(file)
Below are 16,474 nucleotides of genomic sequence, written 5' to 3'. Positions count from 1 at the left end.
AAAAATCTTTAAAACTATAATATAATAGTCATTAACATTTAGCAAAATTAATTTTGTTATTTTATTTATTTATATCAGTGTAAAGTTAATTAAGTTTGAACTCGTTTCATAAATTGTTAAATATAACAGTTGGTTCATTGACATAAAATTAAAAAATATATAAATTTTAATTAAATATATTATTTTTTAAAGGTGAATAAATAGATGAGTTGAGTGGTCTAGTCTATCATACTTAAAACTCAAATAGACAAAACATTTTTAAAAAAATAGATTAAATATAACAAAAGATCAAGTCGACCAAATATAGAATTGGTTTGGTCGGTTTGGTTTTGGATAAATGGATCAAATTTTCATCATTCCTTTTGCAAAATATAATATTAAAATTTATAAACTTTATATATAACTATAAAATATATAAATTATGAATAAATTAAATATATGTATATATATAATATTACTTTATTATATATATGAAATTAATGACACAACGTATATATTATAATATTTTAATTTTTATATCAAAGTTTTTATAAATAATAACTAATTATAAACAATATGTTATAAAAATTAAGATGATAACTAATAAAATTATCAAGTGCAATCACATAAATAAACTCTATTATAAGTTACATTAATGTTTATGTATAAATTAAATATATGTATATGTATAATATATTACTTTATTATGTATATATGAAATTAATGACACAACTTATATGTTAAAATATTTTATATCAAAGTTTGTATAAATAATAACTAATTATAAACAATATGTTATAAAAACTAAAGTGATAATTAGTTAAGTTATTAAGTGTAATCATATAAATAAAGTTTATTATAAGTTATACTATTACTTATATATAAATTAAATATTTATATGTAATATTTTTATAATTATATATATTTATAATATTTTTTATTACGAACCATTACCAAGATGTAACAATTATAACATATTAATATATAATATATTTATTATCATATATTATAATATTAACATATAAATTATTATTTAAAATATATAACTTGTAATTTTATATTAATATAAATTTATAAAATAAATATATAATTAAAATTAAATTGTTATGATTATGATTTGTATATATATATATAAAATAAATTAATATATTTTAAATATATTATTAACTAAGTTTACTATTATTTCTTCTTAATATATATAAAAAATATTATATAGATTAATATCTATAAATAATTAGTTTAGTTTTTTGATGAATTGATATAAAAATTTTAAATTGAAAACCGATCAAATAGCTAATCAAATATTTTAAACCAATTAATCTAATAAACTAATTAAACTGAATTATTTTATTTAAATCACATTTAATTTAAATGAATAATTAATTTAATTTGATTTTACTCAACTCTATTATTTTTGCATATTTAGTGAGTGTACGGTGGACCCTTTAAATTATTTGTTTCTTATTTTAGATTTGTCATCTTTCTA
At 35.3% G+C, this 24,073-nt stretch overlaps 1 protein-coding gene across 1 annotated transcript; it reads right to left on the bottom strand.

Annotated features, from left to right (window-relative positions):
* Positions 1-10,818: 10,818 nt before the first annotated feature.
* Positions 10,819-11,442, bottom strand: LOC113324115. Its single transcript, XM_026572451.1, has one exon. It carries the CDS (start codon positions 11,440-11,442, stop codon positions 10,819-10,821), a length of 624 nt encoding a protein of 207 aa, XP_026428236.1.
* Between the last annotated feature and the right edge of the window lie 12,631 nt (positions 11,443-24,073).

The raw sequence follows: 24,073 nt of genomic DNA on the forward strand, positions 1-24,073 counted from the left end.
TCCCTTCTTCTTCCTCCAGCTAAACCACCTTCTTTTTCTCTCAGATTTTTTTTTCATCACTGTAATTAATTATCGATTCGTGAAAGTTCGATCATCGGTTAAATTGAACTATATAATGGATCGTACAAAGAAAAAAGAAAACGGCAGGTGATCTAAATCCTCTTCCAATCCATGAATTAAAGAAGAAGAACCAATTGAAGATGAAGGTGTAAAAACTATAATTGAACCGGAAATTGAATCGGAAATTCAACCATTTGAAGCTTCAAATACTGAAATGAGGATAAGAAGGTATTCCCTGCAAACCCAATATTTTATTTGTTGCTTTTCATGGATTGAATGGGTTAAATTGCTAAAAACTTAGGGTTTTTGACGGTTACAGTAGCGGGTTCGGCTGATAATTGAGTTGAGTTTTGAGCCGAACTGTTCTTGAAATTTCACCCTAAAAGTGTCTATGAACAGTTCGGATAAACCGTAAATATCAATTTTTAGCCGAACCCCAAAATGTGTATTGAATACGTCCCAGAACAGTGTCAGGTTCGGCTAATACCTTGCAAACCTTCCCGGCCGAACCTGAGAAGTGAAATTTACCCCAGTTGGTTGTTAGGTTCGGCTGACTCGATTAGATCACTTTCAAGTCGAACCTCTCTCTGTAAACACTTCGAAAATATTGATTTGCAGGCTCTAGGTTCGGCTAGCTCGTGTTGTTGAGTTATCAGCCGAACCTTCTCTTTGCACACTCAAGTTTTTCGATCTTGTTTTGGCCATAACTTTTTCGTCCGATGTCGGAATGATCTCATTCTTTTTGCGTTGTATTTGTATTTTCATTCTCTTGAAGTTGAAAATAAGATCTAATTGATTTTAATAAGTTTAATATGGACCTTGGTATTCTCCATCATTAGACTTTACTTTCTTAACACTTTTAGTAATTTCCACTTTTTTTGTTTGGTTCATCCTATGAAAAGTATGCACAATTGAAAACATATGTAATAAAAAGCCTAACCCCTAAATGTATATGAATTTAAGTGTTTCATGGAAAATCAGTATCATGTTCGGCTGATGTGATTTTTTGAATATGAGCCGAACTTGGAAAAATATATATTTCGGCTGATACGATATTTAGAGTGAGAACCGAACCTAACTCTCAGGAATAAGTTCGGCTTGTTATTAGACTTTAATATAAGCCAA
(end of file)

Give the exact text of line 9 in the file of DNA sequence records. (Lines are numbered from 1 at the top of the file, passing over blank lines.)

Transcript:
TCCCTTCTTCTTCCTCCAGCTAAACCACCTTCTTTTTCTCTCAGATTTTTTTTTCATCACTGTAATTAATTATCGATTCGTGAAAGTTCGATCATCGGTTAAATTGAACTATATAATGGATCGTACAAAGAAAAAAGAAAACGGCAGGTGATCTAAATCCTCTTCCAATCCATGAATTAAAGAAGAAGAACCAATTGAAGATGAAGGTGTAAAAACTATAATTGAACCGGAAATTGAATCGGAAATTCAACCATTTGAAGCTTCAAATACTGAAATGAGGATAAGAAGGTATTCCCTGCAAACCCAATATTTTATTTGTTGCTTTTCATGGATTGAATGGGTTAAATTGCTAAAAACTTAGGGTTTTTGACGGTTACAGTAGCGGGTTCGGCTGATAATTGAGTTGAGTTTTGAGCCGAACTGTTCTTGAAATTTCACCCTAAAAGTGTCTATGAACAGTTCGGATAAACCGTAAATATCAATTTTTAGCCGAACCCCAAAATGTGTATTGAATACGTCCCAGAACAGTGTCAGGTTCGGCTAATACCTTGCAAACCTTCCCGGCCGAACCTGAGAAGTGAAATTTACCCCAGTTGGTTGTTAGGTTCGGCTGACTCGATTAGATCACTTTCAAGTCGAACCTCTCTCTGTAAACACTTCGAAAATATTGATTTGCAGGCTCTAGGTTCGGCTAGCTCGTGTTGTTGAGTTATCAGCCGAACCTTCTCTTTGCACACTCAAGTTTTTCGATCTTGTTTTGGCCATAACTTTTTCGTCCGATGTCGGAATGATCTCATTCTTTTTGCGTTGTATTTGTATTTTCATTCTCTTGAAGTTGAAAATAAGATCTAATTGATTTTAATAAGTTTAATATGGACCTTGGTATTCTCCATCATTAGACTTTACTTTCTTAACACTTTTAGTAATTTCCACTTTTTTTGTTTGGTTCATCCTATGAAAAGTATGCACAATTGAAAACATATGTAATAAAAAGCCTAACCCCTAAATGTATATGAATTTAAGTGTTTCATGGAAAATCAGTATCATGTTCGGCTGATGTGATTTTTTGAATATGAGCCGAACTTGGAAAAATATATATTTCGGCTGATACGATATTTAGAGTGAGAACCGAACCTAACTCTCAGGAATAAGTTCGGCTTGTTATTAGACTTTAATATAAGCCAA